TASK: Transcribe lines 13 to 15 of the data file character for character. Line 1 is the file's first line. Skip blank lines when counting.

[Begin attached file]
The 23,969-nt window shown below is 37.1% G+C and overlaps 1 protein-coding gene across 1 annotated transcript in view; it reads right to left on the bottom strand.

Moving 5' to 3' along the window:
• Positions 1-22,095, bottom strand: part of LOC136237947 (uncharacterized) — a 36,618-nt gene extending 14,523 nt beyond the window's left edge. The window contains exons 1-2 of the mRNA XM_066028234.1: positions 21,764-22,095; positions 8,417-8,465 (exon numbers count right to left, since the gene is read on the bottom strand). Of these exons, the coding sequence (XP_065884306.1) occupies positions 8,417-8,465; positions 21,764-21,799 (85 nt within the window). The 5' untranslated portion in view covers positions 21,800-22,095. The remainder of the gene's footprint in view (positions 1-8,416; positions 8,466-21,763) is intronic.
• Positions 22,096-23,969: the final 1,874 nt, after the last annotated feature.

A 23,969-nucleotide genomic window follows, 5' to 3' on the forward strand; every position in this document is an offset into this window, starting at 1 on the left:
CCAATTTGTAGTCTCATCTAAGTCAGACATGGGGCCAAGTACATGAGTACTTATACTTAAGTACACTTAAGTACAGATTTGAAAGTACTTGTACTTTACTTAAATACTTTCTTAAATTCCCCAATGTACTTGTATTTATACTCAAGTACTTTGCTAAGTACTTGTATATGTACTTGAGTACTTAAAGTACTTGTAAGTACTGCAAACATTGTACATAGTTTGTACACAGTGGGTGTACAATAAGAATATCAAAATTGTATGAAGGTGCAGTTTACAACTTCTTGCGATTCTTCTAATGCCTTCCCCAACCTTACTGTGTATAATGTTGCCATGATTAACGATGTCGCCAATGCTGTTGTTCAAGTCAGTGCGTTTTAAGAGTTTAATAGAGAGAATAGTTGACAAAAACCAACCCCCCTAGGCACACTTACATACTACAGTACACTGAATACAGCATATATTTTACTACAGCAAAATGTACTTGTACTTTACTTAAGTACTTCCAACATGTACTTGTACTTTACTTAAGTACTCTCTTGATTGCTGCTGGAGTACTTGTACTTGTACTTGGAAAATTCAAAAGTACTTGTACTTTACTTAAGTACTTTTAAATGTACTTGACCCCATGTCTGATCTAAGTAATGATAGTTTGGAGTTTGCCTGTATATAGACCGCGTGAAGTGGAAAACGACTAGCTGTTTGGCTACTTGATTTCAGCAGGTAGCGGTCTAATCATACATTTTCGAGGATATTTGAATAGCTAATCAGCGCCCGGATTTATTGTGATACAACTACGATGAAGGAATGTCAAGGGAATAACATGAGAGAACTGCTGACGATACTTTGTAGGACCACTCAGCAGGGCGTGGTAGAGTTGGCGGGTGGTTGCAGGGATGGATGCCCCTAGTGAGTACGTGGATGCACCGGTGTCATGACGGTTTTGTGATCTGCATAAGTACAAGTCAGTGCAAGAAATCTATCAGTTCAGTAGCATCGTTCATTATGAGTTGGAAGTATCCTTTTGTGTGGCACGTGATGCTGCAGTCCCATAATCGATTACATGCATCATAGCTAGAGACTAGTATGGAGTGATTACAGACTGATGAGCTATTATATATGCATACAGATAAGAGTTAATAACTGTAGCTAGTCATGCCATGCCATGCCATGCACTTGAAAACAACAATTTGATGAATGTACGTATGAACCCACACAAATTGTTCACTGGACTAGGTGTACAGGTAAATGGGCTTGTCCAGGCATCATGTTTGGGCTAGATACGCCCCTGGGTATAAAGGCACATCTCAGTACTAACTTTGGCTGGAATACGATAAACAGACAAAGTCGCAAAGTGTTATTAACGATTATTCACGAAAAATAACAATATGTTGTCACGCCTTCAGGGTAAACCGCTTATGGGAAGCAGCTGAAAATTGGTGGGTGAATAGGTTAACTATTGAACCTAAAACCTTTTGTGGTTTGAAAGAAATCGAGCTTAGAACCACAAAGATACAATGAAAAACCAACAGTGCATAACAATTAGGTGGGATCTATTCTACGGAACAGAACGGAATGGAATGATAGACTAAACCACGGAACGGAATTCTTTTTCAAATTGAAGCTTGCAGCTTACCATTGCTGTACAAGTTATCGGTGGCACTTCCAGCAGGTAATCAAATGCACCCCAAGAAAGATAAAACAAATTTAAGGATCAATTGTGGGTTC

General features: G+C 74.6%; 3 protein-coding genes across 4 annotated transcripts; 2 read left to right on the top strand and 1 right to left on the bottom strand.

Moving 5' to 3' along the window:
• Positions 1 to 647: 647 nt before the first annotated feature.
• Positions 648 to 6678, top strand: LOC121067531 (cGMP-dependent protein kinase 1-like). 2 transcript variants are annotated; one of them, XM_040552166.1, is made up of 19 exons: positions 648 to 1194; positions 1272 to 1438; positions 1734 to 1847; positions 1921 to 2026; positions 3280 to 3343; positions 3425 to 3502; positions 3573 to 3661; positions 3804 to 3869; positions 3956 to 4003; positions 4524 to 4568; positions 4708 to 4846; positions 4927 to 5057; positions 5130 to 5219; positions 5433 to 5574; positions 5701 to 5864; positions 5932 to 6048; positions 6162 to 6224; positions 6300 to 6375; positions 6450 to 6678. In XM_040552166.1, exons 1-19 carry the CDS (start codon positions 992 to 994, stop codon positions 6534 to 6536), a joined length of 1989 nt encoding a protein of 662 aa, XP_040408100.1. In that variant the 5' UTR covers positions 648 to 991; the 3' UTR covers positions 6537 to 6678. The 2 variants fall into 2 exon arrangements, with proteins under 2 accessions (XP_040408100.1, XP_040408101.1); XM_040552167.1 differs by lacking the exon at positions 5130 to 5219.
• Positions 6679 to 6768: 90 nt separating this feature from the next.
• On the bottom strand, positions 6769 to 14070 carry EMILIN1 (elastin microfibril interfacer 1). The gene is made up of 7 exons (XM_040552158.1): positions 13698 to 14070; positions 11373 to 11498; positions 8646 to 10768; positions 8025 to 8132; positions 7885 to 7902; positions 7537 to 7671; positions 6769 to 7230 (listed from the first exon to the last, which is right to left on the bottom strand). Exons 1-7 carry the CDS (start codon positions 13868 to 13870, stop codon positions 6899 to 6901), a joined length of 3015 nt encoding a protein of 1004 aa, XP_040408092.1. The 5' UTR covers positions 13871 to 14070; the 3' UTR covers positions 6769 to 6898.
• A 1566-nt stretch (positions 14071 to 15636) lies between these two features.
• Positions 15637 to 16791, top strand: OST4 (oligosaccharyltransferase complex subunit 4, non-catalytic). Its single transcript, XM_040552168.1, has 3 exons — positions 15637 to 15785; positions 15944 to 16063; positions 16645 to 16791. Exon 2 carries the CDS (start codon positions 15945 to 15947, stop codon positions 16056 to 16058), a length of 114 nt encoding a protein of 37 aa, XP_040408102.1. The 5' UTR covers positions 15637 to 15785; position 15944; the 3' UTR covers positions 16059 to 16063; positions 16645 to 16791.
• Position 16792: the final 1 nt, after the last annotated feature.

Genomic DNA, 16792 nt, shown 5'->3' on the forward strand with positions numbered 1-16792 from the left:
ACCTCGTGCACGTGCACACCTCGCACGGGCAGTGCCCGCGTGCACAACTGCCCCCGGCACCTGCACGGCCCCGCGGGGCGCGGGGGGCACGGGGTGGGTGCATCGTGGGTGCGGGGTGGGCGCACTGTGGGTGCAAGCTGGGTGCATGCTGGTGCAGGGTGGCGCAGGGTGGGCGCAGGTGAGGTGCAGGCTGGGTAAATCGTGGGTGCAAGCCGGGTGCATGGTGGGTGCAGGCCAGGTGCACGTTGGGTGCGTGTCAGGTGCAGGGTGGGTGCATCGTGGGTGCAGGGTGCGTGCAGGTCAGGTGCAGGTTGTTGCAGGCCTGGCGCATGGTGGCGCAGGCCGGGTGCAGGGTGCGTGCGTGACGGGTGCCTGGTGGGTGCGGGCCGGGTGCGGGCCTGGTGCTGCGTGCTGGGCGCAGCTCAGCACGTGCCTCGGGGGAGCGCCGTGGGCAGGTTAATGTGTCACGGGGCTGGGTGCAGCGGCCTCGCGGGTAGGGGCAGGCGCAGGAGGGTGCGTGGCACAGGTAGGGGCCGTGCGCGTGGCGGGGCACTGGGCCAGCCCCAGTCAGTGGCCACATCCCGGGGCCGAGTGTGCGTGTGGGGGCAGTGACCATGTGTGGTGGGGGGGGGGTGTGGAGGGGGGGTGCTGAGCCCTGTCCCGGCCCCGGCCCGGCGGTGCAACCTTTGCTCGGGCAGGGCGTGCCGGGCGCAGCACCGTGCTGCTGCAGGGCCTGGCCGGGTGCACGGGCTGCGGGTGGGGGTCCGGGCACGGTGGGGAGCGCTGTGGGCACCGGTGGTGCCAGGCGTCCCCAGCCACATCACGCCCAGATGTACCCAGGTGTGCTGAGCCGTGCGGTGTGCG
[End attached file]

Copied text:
• A 1566-nt stretch (positions 14071 to 15636) lies between these two features.
• Positions 15637 to 16791, top strand: OST4 (oligosaccharyltransferase complex subunit 4, non-catalytic). Its single transcript, XM_040552168.1, has 3 exons — positions 15637 to 15785; positions 15944 to 16063; positions 16645 to 16791. Exon 2 carries the CDS (start codon positions 15945 to 15947, stop codon positions 16056 to 16058), a length of 114 nt encoding a protein of 37 aa, XP_040408102.1. The 5' UTR covers positions 15637 to 15785; position 15944; the 3' UTR covers positions 16059 to 16063; positions 16645 to 16791.
• Position 16792: the final 1 nt, after the last annotated feature.